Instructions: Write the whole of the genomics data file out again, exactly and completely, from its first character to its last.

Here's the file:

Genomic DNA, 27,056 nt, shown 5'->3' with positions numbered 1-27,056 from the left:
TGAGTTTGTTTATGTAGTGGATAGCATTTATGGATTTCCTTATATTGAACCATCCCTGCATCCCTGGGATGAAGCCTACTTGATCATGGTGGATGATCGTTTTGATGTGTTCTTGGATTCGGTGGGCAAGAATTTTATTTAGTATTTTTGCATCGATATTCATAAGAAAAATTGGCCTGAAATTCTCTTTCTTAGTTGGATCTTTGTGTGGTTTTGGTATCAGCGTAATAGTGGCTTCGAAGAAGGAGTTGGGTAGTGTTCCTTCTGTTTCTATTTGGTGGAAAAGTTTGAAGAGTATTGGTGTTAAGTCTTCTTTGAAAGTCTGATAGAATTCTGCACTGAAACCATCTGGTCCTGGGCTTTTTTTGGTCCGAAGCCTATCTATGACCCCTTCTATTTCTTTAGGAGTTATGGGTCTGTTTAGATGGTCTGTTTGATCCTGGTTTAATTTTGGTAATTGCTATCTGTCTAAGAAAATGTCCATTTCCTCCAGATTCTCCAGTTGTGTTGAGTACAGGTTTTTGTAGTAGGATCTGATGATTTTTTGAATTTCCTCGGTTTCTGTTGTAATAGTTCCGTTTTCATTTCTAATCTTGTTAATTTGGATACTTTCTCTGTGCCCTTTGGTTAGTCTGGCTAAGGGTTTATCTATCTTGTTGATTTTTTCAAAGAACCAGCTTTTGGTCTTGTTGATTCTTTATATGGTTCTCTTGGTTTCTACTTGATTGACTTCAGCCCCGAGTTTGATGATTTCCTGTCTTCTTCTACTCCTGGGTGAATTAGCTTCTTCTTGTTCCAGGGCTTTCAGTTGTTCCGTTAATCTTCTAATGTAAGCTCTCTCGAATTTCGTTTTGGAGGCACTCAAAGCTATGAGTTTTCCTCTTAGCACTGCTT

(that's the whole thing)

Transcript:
Genomic DNA, 27,056 nt, shown 5'->3' with positions numbered 1-27,056 from the left:
TGAGTTTGTTTATGTAGTGGATAGCATTTATGGATTTCCTTATATTGAACCATCCCTGCATCCCTGGGATGAAGCCTACTTGATCATGGTGGATGATCGTTTTGATGTGTTCTTGGATTCGGTGGGCAAGAATTTTATTTAGTATTTTTGCATCGATATTCATAAGAAAAATTGGCCTGAAATTCTCTTTCTTAGTTGGATCTTTGTGTGGTTTTGGTATCAGCGTAATAGTGGCTTCGAAGAAGGAGTTGGGTAGTGTTCCTTCTGTTTCTATTTGGTGGAAAAGTTTGAAGAGTATTGGTGTTAAGTCTTCTTTGAAAGTCTGATAGAATTCTGCACTGAAACCATCTGGTCCTGGGCTTTTTTTGGTCCGAAGCCTATCTATGACCCCTTCTATTTCTTTAGGAGTTATGGGTCTGTTTAGATGGTCTGTTTGATCCTGGTTTAATTTTGGTAATTGCTATCTGTCTAAGAAAATGTCCATTTCCTCCAGATTCTCCAGTTGTGTTGAGTACAGGTTTTTGTAGTAGGATCTGATGATTTTTTGAATTTCCTCGGTTTCTGTTGTAATAGTTCCGTTTTCATTTCTAATCTTGTTAATTTGGATACTTTCTCTGTGCCCTTTGGTTAGTCTGGCTAAGGGTTTATCTATCTTGTTGATTTTTTCAAAGAACCAGCTTTTGGTCTTGTTGATTCTTTATATGGTTCTCTTGGTTTCTACTTGATTGACTTCAGCCCCGAGTTTGATGATTTCCTGTCTTCTTCTACTCCTGGGTGAATTAGCTTCTTCTTGTTCCAGGGCTTTCAGTTGTTCCGTTAATCTTCTAATGTAAGCTCTCTCGAATTTCGTTTTGGAGGCACTCAAAGCTATGAGTTTTCCTCTTAGCACTGCTT